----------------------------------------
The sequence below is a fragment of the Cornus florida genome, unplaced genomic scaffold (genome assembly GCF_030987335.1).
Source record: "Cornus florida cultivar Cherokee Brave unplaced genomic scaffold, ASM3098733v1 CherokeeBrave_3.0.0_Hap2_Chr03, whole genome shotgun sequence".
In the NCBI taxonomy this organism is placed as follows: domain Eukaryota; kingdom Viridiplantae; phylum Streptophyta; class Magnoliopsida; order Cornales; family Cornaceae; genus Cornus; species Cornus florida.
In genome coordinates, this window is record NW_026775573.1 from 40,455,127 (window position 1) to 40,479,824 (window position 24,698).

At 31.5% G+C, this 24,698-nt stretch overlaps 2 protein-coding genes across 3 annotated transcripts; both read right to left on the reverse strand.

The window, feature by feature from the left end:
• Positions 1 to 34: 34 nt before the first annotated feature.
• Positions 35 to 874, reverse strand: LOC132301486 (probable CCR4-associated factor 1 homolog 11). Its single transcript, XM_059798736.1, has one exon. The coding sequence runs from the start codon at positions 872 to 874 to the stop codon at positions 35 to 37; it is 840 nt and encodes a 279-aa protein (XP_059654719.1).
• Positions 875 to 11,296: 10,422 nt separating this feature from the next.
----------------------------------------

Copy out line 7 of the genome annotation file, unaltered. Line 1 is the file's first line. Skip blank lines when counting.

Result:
• Positions 1 to 34: 34 nt before the first annotated feature.